UK retail sales volumes rose in December at the fastest monthly pace since February 2010, official figures have revealed, although the data signalled heavy discounting to tempt customers.

Seasonally adjusted figures published yesterday by the Office for National Statistics showed UK retail sales volumes leapt by 2.6% month-on-month to December. And volumes last month were up 5.3% on the same month of 2012 - the fastest year-on-year pace of increase since October 2004.

The 2.6% monthly rise in December was much greater than the 0.4% increase forecast by the City. And the strong ONS figures contrasted with a survey from the British Retail Consortium earlier this month. The BRC survey showed the year-on-year growth in the value of UK retail sales slowed last month to its weakest pace since December 2012.

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Figures this week from the Scottish Retail Consortium showed the value of retail sales north of the Border in December was down 1.1% year-on-year, a much weaker showing than that in the UK as a whole. According to the BRC, UK retail sales value in December was up 1.8% on a year earlier.

The surge in retail sales volumes in December, on the ONS measure, followed weak showings in the previous two months. Sales volumes fell 0.9% month-on-month in October, and edged up by only 0.1% in November.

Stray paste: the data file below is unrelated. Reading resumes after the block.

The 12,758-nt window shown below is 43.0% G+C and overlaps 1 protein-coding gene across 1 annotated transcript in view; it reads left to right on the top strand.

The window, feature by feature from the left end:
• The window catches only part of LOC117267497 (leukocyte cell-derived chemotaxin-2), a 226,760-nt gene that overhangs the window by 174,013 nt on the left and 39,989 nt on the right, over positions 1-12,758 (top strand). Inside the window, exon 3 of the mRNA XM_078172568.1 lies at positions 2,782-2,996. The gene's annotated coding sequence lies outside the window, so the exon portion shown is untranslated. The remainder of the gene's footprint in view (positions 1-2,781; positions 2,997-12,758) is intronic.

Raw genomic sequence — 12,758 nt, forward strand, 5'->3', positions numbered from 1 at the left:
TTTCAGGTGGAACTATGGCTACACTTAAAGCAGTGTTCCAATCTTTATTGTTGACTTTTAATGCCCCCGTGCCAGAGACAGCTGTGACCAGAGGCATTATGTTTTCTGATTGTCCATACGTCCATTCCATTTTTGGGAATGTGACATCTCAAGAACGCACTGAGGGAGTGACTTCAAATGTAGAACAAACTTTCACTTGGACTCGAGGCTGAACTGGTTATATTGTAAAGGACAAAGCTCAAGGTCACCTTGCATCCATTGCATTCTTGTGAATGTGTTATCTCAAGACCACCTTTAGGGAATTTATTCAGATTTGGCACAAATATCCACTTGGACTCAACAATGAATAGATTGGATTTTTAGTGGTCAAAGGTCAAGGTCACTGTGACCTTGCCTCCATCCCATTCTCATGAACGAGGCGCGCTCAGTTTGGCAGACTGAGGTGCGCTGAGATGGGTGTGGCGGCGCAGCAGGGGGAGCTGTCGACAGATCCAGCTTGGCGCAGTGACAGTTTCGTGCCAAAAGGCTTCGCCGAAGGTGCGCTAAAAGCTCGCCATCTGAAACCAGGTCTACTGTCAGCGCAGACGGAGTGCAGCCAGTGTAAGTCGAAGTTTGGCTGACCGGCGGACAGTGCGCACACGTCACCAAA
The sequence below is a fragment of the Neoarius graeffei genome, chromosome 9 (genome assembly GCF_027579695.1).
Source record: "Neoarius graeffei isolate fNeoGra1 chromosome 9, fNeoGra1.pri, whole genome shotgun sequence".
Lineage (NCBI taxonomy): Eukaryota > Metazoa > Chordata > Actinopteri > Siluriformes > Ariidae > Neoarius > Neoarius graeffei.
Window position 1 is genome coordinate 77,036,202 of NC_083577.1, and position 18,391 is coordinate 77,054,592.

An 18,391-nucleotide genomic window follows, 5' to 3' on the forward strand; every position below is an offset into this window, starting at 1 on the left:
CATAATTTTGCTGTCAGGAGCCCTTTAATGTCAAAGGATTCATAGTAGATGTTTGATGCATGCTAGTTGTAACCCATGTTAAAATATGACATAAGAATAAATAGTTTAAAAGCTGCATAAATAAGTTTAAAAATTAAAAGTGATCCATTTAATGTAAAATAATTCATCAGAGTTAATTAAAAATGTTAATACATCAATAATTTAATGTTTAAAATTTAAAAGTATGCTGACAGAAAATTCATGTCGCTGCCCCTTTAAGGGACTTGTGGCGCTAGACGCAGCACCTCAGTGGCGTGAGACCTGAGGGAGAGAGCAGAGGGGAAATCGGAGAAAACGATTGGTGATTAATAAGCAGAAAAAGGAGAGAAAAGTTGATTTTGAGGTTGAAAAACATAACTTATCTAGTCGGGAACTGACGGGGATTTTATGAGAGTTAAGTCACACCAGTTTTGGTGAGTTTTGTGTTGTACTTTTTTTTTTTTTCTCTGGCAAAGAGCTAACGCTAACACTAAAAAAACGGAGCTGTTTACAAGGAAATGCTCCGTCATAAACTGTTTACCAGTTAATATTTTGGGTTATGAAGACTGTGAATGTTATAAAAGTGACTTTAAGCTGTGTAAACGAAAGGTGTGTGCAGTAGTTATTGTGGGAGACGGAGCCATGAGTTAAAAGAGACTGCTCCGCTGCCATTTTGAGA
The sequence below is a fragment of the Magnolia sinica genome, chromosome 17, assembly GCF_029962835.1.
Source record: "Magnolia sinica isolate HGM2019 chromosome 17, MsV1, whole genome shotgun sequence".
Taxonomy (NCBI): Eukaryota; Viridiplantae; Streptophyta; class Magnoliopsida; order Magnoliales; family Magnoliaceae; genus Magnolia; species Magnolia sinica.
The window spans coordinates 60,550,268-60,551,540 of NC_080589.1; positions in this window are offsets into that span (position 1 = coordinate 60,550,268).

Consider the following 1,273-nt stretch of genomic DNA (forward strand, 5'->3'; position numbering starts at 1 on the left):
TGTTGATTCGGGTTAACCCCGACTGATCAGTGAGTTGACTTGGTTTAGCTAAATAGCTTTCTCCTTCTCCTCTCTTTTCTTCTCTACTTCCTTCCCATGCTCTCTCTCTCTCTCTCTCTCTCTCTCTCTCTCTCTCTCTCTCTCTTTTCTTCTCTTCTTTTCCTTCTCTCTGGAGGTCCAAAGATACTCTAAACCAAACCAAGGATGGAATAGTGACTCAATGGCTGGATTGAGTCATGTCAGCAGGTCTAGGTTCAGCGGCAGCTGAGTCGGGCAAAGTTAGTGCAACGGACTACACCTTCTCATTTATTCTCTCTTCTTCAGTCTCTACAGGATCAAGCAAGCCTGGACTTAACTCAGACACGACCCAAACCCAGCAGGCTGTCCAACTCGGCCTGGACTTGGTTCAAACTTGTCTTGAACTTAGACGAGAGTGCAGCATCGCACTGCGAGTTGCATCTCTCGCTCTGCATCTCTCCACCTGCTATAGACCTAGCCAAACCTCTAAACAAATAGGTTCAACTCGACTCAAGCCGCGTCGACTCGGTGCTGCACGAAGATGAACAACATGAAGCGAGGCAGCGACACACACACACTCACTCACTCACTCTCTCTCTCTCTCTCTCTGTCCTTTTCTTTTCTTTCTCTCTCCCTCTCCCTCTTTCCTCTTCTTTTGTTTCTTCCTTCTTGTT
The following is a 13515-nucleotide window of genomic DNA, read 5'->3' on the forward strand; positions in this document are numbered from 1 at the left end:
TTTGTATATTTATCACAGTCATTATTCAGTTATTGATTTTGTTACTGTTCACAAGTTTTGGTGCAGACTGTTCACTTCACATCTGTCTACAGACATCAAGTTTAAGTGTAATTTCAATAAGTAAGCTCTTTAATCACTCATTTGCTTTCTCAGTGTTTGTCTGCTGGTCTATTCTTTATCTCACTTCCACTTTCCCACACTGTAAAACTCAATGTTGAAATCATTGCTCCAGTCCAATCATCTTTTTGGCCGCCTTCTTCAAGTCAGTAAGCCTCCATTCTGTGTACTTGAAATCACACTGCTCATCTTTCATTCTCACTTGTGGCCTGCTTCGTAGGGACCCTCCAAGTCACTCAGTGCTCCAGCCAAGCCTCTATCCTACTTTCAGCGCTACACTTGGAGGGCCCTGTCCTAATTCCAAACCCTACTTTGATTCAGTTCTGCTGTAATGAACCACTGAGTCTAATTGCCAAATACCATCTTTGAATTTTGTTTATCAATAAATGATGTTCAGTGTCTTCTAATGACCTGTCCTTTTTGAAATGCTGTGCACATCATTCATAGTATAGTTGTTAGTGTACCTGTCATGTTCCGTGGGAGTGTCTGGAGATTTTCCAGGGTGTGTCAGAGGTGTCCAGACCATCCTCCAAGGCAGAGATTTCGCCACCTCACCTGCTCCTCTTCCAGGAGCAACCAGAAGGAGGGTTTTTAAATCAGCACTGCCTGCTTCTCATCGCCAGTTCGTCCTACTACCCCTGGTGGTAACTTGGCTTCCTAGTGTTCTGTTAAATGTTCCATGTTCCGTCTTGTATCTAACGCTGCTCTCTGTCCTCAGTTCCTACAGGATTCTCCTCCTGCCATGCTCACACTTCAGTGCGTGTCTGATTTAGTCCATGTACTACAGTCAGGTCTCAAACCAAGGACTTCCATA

The ONS figures showed a 2.8% month-on-month rise in non-food sales volumes in December. Food sales rose 2.4% between November and December.

In the non-specialised category, which takes in department stores, sales volumes leapt 8.7% month-on-month in December. But clothing, footwear and textiles stores recorded only a 0.1% month-on-month rise in sales volumes.

The deflator in the ONS figures provided further evidence of heavy discounting by retailers in December. Excluding automotive fuel, the ONS's deflator signals that prices in December were 0.7% higher than in the same month of 2012. In November, the deflator had signalled prices were up 1% year-on-year.

Howard Archer, chief UK economist at consultancy IHS Global Insight, said: "Retail sales volumes jumped 2.6% month-on-month and 5.3% year-on-year in December, which was way above expectations and a much stronger performance than had seemed likely given a far-from-spectacular December survey from the British Retail Consortium and somewhat mixed reports from individual retailers.

"The surge in retail sales in December, following a muted overall performance in November and October indicates that consumers left much of their Christmas spending late in the hope of getting better late deals from retailers. It also implies that spending was strong at the start of the clearance sales, as squeezed consumers looked to take advantage of genuine bargains."

Mr Archer believed the strong December sales performance provided a boost to hopes that UK gross domestic product growth in the final three months of 2013 would have remained around the 0.8% quarter-on-quarter rate achieved in both the third and second quarters.

However, he added: "It is notable that the year-on-year increase in the retail sales price deflator excluding petrol slowed to 0.7% in December from 1.0% in November, indicating that retailers were more aggressive in their discounting and promotions as they tried to get consumers to part with their cash.

"This will obviously have hit many retailers' margins significantly."